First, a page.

Open this publication in new window or tab >>Dynamics and size of crosslinking-induced lipid nanodomains in model membranes
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2012 (English)In: Biophysical Journal, ISSN 0006-3495, E-ISSN 1542-0086, Vol. 102, no 3, 294a- p.Article in journal, Meeting abstract (Refereed) Published
Abstract [en]

Changes of membrane organization upon crosslinking of its components trigger cellsignaling response to various exogenous factors. Crosslinking of raft gangliosides GM1with cholera toxin (CTxB) was demonstrated to cause microscopic phase separation inmodel membranes and the CTxB-GM1 complexes forming a minimal lipid raft unit aresubject of ongoing cell membrane research. Yet, those subdiffraction sized rafts havenever been described in terms of size and dynamics. By means of two-color z-scanfluorescence correlation spectroscopy, we show that the nano-sized domains are formedin model membranes at lower sphingomyelin content than needed for the large scalephase separation and that the CTxB-GM1 complexes are confined in the domains poorlystabilized with sphingomyelin. Fluorescence resonance energy transfer together withMonte Carlo modeling of the donor decay response reveal the domain radius ofapproximately 8 nm, which increases at higher sphingomyelin content. We observed twotypes of differently behaving domains, which suggests a dual role of the crosslinker: first,local transient condensation of the GM1 molecules compensating lack of sphingomyelinand second, coalescence of existing nanodomains ending in large scale phase separation.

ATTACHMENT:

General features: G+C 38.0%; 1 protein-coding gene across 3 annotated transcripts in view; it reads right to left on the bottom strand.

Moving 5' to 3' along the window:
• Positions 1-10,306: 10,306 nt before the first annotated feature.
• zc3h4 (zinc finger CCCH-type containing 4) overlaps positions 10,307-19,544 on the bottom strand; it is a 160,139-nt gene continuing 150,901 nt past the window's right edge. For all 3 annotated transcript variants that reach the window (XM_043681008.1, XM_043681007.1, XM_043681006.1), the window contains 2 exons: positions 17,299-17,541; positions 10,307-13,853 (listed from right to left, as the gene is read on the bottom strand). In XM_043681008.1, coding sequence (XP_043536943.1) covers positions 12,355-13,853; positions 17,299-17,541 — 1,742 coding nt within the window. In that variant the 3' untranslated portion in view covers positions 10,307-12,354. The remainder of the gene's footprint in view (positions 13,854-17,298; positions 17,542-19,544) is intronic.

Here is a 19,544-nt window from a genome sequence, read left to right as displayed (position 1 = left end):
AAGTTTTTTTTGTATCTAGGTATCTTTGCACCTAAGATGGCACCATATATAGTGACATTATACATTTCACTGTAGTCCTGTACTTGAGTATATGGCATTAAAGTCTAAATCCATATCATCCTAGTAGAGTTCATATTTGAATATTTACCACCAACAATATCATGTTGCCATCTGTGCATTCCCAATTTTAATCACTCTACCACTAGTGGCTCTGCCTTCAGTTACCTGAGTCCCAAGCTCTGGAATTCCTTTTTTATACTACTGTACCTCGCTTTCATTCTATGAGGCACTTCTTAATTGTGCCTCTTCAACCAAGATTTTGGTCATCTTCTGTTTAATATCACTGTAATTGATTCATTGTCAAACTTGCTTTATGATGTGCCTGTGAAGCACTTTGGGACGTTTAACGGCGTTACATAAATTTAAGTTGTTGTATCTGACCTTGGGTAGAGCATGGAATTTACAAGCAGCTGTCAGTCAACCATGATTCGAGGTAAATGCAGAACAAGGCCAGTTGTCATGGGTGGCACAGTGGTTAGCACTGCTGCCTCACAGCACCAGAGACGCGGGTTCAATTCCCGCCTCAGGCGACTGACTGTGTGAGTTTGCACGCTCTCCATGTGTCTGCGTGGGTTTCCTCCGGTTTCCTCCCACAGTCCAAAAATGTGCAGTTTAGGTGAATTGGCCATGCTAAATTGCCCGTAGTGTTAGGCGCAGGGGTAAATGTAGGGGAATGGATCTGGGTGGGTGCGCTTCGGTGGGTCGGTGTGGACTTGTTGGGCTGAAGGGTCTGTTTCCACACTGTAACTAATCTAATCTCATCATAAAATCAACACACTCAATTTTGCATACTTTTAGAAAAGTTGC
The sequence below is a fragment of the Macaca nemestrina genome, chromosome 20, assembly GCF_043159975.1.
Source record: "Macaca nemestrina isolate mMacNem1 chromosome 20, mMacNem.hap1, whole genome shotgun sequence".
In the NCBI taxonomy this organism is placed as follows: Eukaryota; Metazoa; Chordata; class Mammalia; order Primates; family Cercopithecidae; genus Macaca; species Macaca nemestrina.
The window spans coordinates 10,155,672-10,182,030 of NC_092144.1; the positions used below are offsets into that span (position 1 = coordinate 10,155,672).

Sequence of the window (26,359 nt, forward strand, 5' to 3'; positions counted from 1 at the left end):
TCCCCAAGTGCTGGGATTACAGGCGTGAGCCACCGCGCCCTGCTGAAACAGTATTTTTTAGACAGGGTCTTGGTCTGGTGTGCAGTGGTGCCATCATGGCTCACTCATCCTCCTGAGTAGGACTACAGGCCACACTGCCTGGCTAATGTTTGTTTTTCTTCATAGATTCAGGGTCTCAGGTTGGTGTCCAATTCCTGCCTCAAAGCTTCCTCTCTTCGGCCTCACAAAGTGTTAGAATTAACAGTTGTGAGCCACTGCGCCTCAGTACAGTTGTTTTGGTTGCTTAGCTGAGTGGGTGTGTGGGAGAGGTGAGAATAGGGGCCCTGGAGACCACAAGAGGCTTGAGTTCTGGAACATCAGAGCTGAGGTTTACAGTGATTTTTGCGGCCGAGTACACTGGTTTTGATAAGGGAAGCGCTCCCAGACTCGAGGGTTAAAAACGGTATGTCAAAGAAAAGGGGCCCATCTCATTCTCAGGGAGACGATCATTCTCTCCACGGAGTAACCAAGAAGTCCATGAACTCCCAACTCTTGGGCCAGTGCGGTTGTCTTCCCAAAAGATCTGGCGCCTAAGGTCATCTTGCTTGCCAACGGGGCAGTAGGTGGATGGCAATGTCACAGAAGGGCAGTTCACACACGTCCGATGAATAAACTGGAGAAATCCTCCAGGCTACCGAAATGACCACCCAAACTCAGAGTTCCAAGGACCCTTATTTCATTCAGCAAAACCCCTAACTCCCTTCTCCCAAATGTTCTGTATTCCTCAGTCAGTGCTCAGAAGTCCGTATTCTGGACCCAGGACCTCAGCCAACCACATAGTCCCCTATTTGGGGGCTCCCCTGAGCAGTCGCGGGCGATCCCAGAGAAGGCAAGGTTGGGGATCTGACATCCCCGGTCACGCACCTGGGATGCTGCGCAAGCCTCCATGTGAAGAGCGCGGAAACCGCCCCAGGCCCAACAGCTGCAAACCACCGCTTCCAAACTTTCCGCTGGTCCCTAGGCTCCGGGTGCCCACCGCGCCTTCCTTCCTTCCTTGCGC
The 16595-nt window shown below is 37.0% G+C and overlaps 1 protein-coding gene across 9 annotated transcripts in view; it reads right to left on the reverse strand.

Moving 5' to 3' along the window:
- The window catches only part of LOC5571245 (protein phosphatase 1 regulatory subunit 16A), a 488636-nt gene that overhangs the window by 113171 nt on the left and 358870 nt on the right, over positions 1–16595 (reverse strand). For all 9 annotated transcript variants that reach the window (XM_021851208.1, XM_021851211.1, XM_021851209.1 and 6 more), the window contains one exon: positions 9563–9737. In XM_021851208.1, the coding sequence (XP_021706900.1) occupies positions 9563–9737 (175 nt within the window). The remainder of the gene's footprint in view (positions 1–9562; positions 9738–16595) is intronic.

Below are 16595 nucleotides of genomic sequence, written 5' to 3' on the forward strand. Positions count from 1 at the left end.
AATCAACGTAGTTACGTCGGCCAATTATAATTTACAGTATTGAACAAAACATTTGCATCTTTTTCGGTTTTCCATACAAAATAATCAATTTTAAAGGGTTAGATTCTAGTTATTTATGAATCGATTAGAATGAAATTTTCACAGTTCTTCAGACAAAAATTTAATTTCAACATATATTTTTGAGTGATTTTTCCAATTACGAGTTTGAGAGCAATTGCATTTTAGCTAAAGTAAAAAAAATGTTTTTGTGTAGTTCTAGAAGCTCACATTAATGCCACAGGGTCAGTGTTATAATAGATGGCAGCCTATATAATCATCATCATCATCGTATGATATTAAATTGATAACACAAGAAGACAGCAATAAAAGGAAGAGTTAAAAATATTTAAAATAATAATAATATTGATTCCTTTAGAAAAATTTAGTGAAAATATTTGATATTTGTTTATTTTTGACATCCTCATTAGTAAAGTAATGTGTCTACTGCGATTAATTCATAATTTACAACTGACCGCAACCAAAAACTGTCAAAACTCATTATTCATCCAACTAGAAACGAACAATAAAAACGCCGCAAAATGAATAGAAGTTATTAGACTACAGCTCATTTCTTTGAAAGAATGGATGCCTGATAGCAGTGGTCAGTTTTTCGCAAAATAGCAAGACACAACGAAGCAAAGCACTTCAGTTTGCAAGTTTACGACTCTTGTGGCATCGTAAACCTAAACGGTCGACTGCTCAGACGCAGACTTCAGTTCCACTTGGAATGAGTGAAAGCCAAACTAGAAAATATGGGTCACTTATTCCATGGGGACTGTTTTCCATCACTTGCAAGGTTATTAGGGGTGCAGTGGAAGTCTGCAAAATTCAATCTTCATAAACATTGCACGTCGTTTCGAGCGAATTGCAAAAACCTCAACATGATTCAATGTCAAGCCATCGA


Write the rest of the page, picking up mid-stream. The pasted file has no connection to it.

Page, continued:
National Category
Physical Chemistry
Identifiers
urn:nbn:se:umu:diva-52464 (URN)10.1016/j.bpj.2011.11.1628 (DOI)
Note

Kompletteras 2012-09

Available from: 2012-02-22 Created: 2012-02-22 Last updated: 2017-12-07Bibliographically approved
Sachl, R., Johansson, L.-Å. B. & Hof, M. (2012). Förster Resonance Energy Transfer (FRET) between Heterogeneously Distributed Probes: Application to Lipid Nanodomains and Pores. International Journal of Molecular Sciences, 13(12), 16141-16156.
Open this publication in new window or tab >>Förster Resonance Energy Transfer (FRET) between Heterogeneously Distributed Probes: Application to Lipid Nanodomains and Pores
2012 (English)In: International Journal of Molecular Sciences, ISSN 1422-0067, E-ISSN 1422-0067, Vol. 13, no 12, 16141-16156 p.Article in journal (Refereed) Published
Abstract [en]